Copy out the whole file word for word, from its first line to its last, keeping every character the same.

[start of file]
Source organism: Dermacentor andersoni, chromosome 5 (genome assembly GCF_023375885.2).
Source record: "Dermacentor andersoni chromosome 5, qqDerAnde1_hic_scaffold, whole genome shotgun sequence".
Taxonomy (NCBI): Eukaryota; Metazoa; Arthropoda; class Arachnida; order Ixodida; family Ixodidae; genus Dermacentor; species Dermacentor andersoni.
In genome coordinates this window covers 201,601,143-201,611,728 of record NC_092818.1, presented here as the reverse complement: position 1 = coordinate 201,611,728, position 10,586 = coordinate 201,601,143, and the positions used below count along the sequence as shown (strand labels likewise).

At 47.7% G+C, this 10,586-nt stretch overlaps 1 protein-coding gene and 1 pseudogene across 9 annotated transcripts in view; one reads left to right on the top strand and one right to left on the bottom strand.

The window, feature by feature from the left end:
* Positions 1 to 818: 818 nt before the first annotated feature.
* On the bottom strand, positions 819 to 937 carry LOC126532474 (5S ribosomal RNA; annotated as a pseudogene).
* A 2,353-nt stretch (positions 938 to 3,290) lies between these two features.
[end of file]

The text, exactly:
Source organism: Dermacentor andersoni, chromosome 5 (genome assembly GCF_023375885.2).
Source record: "Dermacentor andersoni chromosome 5, qqDerAnde1_hic_scaffold, whole genome shotgun sequence".
Taxonomy (NCBI): Eukaryota; Metazoa; Arthropoda; class Arachnida; order Ixodida; family Ixodidae; genus Dermacentor; species Dermacentor andersoni.
In genome coordinates this window covers 201,601,143-201,611,728 of record NC_092818.1, presented here as the reverse complement: position 1 = coordinate 201,611,728, position 10,586 = coordinate 201,601,143, and the positions used below count along the sequence as shown (strand labels likewise).

At 47.7% G+C, this 10,586-nt stretch overlaps 1 protein-coding gene and 1 pseudogene across 9 annotated transcripts in view; one reads left to right on the top strand and one right to left on the bottom strand.

The window, feature by feature from the left end:
* Positions 1 to 818: 818 nt before the first annotated feature.
* On the bottom strand, positions 819 to 937 carry LOC126532474 (5S ribosomal RNA; annotated as a pseudogene).
* A 2,353-nt stretch (positions 938 to 3,290) lies between these two features.